An Oxfordshire-based practice has outlined plans to abandon its studio after realising the benefits of staff working from home during the lockdown period
HollandGreen said it had no plans to return to its main Thame studio and that its 28-strong team would work remotely for the foreseeable future.
The firm closed its office in line with government advice as the coronavirus crisis escalated in March.
But it has found so many benefits in decentralised working that it has told staff of its aim to continue doing it – and has set up working groups to plot the way forward.
Co-founder Stephen Green told the AJ: ‘We have taken away all the uncertainty by saying we will definitely be working from home until Christmas – and aim to do so long beyond that.
‘We have set up workshops with the team to look at best practice in remote working. We are asking them to craft the questions for us and then answer them.’
Green, who started the practice 10 years ago with Ben Holland, said the company kept all its files and software on the cloud so was well prepared for the sudden change in March.
He added that after an initial tricky period, HollandGreen had worked ‘more effectively’ without a studio and ‘improved delivery’.
HollandGreen gave notice on premises in London and Cheltenham in late 2019 to bring together all geographical and discipline-based teams under one roof in Thame.
‘The intent was centralising and all working together,’ said Green. ‘The pandemic has taught us we don’t have to have a studio to do that.’
Working remotely has improved collaboration and finely tuned processes, he added.
‘We were working on a presentation recently and not coming to an office to do that drove people to make sure they understood clearly what others required – it actually honed our delivery.’
The studio shut-out has also made the practice rethink how it operates as an employer, Green said.
‘We have recruited a small number of part 1 and part 2 staff over this period so we have generated passports for them to move past their probation period by getting certain tasks signed off. The structure is more robust than we have had in the past.’
When the pandemic passes, the aim is for the practice to move from Zoom meetings with staff to regular social events.
‘Rent is not a major part of our overheads but we can spend the money we save on fun stuff,’ said Green. ‘Money is not the driving factor here – we’re trying to make a better environment for people to work in.’
Presentations will take place at client premises, being more convenient for the bill payers and helping the practice get closer to them.
Key elements for the working groups to look at include how to maintain culture and ensure junior members of staff are able to learn from more experienced heads. Again Green thinks working remotely is forcing the practice to come up with clear processes here rather than relying on office life to make things happen.
‘We can be more thoughtful and structured and put more checks and balances in place.’
Making sure everyone at the company has a suitable space to work in, free from distractions, is another important challenge the practice is now tackling.
‘We may ask to come and look at workspaces and see whether we can design fold-away offices for those who need them. We want people to feel they are going to work and also that they can leave – they are not always on call.’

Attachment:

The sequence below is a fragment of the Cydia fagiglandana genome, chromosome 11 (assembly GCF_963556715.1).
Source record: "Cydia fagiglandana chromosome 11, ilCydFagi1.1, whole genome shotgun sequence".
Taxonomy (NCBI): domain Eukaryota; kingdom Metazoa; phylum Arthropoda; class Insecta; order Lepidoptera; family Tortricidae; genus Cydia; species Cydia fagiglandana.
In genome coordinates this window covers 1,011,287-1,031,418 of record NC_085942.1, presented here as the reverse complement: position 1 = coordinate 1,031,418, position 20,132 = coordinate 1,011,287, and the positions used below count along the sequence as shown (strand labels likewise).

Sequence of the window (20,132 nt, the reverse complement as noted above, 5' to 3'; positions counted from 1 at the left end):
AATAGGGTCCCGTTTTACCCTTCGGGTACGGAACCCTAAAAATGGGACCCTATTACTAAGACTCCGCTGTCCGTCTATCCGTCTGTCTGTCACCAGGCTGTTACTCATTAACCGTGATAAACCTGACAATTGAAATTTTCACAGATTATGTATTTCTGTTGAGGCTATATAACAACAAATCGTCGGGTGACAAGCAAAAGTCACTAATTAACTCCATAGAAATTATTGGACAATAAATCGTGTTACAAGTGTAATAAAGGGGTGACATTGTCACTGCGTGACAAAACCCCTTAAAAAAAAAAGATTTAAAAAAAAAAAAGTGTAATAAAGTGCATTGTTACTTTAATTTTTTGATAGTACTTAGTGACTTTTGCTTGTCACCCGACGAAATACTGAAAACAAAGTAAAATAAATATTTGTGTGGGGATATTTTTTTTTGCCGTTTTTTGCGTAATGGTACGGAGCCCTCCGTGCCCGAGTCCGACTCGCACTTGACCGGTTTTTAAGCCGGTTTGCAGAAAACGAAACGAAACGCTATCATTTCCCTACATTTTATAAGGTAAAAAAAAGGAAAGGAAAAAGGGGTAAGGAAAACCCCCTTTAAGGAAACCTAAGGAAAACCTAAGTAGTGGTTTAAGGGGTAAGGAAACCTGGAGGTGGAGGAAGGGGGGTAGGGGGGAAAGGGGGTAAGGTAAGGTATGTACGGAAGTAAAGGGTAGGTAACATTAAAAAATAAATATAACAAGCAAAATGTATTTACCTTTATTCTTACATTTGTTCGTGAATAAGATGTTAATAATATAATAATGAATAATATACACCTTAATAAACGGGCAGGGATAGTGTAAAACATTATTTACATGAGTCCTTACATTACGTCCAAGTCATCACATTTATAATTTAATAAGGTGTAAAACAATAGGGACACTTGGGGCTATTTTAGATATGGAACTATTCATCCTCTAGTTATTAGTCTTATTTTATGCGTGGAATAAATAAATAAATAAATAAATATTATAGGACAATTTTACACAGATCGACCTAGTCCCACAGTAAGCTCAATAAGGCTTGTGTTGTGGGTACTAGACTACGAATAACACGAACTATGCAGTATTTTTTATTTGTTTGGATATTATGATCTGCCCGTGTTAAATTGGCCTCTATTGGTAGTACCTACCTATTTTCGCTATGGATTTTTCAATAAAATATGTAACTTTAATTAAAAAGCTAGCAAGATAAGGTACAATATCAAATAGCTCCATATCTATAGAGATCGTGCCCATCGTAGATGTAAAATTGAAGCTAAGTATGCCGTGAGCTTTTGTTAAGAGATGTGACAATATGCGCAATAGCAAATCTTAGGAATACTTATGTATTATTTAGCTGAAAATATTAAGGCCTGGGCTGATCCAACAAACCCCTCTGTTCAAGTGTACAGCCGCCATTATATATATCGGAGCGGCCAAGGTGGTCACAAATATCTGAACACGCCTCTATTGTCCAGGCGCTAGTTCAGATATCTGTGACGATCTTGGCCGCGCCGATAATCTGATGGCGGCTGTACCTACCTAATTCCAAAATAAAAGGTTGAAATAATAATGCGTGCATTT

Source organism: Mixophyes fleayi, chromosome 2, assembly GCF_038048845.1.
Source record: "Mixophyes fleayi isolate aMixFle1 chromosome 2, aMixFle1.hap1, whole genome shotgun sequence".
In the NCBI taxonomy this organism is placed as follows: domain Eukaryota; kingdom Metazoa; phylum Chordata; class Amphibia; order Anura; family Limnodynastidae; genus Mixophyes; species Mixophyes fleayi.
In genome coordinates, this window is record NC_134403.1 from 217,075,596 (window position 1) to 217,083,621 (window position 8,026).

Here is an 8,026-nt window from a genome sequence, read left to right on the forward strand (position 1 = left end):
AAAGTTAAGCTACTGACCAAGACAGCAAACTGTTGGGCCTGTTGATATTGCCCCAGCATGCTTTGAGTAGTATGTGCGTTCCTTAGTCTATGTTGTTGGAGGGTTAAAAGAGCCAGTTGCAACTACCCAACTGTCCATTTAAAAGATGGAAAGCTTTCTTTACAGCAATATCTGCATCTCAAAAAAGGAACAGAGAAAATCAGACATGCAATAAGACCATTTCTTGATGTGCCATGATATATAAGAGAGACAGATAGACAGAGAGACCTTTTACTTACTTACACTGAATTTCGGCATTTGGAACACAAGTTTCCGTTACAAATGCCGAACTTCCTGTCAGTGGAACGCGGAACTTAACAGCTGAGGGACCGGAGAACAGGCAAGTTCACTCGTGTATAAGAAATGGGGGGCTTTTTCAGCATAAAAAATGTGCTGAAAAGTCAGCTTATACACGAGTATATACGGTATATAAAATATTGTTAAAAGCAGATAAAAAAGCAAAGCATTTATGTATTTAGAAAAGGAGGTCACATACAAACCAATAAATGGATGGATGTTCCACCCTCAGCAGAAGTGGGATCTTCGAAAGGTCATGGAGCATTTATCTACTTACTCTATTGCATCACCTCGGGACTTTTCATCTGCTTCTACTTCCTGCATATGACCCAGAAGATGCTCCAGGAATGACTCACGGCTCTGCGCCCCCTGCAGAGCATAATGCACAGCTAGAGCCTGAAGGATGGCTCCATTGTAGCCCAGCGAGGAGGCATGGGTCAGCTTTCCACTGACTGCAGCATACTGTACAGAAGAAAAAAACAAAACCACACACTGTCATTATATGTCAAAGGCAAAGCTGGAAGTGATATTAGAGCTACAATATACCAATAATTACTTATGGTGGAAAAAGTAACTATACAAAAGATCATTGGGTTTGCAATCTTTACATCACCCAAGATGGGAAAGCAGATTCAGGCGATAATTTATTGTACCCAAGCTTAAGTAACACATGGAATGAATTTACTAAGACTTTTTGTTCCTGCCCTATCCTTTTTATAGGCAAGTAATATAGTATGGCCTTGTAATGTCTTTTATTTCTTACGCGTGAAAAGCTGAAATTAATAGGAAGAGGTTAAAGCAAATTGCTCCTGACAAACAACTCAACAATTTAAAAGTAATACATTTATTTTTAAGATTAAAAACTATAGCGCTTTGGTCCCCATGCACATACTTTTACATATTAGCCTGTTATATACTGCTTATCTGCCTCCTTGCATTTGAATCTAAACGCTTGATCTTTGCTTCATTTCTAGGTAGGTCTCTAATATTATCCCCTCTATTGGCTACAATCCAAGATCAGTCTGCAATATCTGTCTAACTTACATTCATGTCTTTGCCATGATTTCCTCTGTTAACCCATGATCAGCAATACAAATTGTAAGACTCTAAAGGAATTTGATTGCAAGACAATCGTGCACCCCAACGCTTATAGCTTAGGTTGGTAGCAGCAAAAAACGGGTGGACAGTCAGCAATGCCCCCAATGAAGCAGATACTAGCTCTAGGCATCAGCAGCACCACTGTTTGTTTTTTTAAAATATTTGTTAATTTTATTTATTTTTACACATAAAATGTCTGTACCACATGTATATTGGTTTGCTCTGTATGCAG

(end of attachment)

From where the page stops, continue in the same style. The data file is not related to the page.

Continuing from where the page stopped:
Green thinks the practice will settle on some core hours and allow a degree of flexibility to suit individual needs.
‘Ultimately if you have a choice between working for a company where you have to drive for half an hour, sit in an office from 9am to 6pm and then drive home again – or for a practice that judges you on output and meets you for a curry every so often, I know which one I’d choose.’
Home working expected to soar post-virus
A poll of more than 1,000 employers by the Chartered Institute of Personnel and Development last month found that more than half were putting in place extra measures or budget to support home working in the wake of the coronavirus.
Companies expect the proportion of staff who always work from home to rise from 9 per cent at the start of this year to 22 per cent post-pandemic.
Two-thirds of respondents said home working had improved or at least maintained productivity and efficiency.
Institute chief executive Peter Cheese said: ’Greater use of home working will make work more accessible and sustainable for all, particularly for people with caring responsibilities and those with mobility or health concerns.
’This shift will support and encourage employers to recruit and retain a more diverse workforce, which is good for the economy and society at large. For many people, more flexible working opportunities and choice over when and where they work can give a better work-life balance and support for overall mental and physical wellbeing.’
Comment Adrian Dobson, RIBA executive director for professional services
The pandemic has had a huge impact on architects’ working lives, with many staff continuing to work from home. Many practice directors are re-evaluating what their studios should be used for, and it’s clear that a return to unchanged pre-lockdown office culture is unlikely.
While home-working is effective for many, studios provide invaluable opportunities for social interaction and creative collaboration. We will continue to support our members to respond to the many challenges they face as a result of the pandemic to ensure that they can continue to prioritise effective and innovative ways of working whilst adapting working practices to safeguard the physical and mental wellbeing of their staff.